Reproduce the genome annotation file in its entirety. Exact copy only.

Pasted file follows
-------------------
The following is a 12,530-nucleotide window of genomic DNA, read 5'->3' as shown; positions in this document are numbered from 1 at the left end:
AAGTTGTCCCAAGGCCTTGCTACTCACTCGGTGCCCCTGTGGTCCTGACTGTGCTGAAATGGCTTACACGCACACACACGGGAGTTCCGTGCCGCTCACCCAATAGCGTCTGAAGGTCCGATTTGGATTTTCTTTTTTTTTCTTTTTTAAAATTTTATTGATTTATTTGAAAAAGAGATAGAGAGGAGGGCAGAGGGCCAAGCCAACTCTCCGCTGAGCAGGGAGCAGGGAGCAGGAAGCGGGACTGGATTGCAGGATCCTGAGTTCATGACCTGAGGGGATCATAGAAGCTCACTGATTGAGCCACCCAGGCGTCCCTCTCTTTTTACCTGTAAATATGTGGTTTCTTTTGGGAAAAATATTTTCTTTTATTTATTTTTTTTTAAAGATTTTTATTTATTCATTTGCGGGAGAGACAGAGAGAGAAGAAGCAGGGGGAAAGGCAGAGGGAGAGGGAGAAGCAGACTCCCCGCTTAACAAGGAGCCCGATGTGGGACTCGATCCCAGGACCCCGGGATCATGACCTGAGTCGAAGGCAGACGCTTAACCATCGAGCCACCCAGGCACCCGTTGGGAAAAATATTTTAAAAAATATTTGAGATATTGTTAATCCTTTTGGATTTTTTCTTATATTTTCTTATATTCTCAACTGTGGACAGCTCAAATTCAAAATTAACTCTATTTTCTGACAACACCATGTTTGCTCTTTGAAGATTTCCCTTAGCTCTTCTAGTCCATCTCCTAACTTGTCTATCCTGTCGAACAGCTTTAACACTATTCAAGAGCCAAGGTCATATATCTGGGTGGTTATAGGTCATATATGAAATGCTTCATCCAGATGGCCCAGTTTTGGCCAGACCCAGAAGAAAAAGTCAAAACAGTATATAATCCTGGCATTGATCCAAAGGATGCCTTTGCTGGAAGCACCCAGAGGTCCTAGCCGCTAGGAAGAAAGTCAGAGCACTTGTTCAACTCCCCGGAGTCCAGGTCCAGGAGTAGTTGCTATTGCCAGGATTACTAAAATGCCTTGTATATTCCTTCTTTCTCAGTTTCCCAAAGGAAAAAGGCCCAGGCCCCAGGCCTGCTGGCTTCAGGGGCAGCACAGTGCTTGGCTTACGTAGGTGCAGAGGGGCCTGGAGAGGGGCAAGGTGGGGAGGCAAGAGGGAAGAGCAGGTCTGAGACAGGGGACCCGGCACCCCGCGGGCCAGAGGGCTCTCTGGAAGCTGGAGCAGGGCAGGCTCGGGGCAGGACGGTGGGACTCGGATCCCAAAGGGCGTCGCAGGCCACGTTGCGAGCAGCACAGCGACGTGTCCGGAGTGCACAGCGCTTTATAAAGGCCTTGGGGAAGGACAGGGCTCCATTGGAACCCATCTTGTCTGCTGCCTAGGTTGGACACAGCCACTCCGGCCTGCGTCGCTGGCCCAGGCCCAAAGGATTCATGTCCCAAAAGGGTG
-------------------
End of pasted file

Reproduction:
The following is a 12,530-nucleotide window of genomic DNA, read 5'->3' as shown; positions in this document are numbered from 1 at the left end:
AAGTTGTCCCAAGGCCTTGCTACTCACTCGGTGCCCCTGTGGTCCTGACTGTGCTGAAATGGCTTACACGCACACACACGGGAGTTCCGTGCCGCTCACCCAATAGCGTCTGAAGGTCCGATTTGGATTTTCTTTTTTTTTCTTTTTTAAAATTTTATTGATTTATTTGAAAAAGAGATAGAGAGGAGGGCAGAGGGCCAAGCCAACTCTCCGCTGAGCAGGGAGCAGGGAGCAGGAAGCGGGACTGGATTGCAGGATCCTGAGTTCATGACCTGAGGGGATCATAGAAGCTCACTGATTGAGCCACCCAGGCGTCCCTCTCTTTTTACCTGTAAATATGTGGTTTCTTTTGGGAAAAATATTTTCTTTTATTTATTTTTTTTTAAAGATTTTTATTTATTCATTTGCGGGAGAGACAGAGAGAGAAGAAGCAGGGGGAAAGGCAGAGGGAGAGGGAGAAGCAGACTCCCCGCTTAACAAGGAGCCCGATGTGGGACTCGATCCCAGGACCCCGGGATCATGACCTGAGTCGAAGGCAGACGCTTAACCATCGAGCCACCCAGGCACCCGTTGGGAAAAATATTTTAAAAAATATTTGAGATATTGTTAATCCTTTTGGATTTTTTCTTATATTTTCTTATATTCTCAACTGTGGACAGCTCAAATTCAAAATTAACTCTATTTTCTGACAACACCATGTTTGCTCTTTGAAGATTTCCCTTAGCTCTTCTAGTCCATCTCCTAACTTGTCTATCCTGTCGAACAGCTTTAACACTATTCAAGAGCCAAGGTCATATATCTGGGTGGTTATAGGTCATATATGAAATGCTTCATCCAGATGGCCCAGTTTTGGCCAGACCCAGAAGAAAAAGTCAAAACAGTATATAATCCTGGCATTGATCCAAAGGATGCCTTTGCTGGAAGCACCCAGAGGTCCTAGCCGCTAGGAAGAAAGTCAGAGCACTTGTTCAACTCCCCGGAGTCCAGGTCCAGGAGTAGTTGCTATTGCCAGGATTACTAAAATGCCTTGTATATTCCTTCTTTCTCAGTTTCCCAAAGGAAAAAGGCCCAGGCCCCAGGCCTGCTGGCTTCAGGGGCAGCACAGTGCTTGGCTTACGTAGGTGCAGAGGGGCCTGGAGAGGGGCAAGGTGGGGAGGCAAGAGGGAAGAGCAGGTCTGAGACAGGGGACCCGGCACCCCGCGGGCCAGAGGGCTCTCTGGAAGCTGGAGCAGGGCAGGCTCGGGGCAGGACGGTGGGACTCGGATCCCAAAGGGCGTCGCAGGCCACGTTGCGAGCAGCACAGCGACGTGTCCGGAGTGCACAGCGCTTTATAAAGGCCTTGGGGAAGGACAGGGCTCCATTGGAACCCATCTTGTCTGCTGCCTAGGTTGGACACAGCCACTCCGGCCTGCGTCGCTGGCCCAGGCCCAAAGGATTCATGTCCCAAAAGGGTG